What do Google and Dickens have in common?
They’re both poised to make a fortune off of orphans.
Google has spent the last few years scanning the pages of millions of orphan books. Out-of-print, unclaimed by copyright holders — orphan books drift into obscurity with no one to claim ownership. (Often, the copyright holders died or went out of business.)
Google took more than 7 million of these unwanted urchins and compiled them in an enormous digital library.
Of course, Google didn’t just do this out of sense of altruism or posterity. They plan to charge for access to these orphans.
As often happens in this country (but apparently not in Sweden), somebody sued. The Author’s Guild and The Association of American Publishers filed a class-action lawsuit in 2005. Google settled to the tune of $45 million.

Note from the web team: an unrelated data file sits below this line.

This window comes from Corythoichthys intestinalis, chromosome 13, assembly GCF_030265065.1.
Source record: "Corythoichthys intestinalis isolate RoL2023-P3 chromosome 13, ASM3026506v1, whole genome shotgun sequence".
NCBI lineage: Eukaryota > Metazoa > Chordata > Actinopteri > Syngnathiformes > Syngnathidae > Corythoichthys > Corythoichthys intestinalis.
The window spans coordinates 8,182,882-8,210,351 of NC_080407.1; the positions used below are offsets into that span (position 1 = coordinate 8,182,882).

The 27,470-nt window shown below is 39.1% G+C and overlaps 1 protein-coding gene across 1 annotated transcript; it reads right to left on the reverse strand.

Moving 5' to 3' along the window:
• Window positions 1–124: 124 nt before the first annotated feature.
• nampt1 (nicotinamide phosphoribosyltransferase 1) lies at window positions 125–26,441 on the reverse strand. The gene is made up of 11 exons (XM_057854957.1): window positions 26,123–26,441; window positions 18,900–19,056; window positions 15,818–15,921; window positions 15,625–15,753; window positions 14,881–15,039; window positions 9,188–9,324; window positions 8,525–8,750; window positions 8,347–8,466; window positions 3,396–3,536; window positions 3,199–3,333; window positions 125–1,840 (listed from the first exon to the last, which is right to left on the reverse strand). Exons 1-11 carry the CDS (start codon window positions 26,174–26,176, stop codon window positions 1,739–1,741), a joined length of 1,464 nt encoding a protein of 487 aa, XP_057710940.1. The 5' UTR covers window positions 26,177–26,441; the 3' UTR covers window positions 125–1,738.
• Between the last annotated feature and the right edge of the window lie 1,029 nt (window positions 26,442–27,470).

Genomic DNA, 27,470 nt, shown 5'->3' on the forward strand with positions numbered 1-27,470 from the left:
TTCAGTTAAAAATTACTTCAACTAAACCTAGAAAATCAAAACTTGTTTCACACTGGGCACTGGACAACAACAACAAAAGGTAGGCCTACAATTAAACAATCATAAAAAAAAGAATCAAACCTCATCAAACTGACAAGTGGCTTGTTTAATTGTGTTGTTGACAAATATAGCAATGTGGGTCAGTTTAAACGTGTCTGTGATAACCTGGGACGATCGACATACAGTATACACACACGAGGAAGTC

The settlement is pretty complex, but what bothers most of its critics is it essentially gives Google lone access to these orphan books. So if you want to hunt down an obscure piece of literature or scholarship, you’ll have to pay Google.
Consequently, the Justice Department announced earlier this month that it would be investigating the Google Book Search settlement to see if it violates antitrust law. Feds will formally present their findings on September 9, and a federal judge is scheduled to hear the case October 7.
On one hand, it would be wonderful if millions of difficult-to-find books were available on Google. On the other, theoretically nothing could stop Google from jacking up the prices for availability.
The Google Book Search plan definitely has merit, but it’s hard to view their control over orphan books as anything besides a monopoly.
-Jason Lea, JLea@News-Herald.com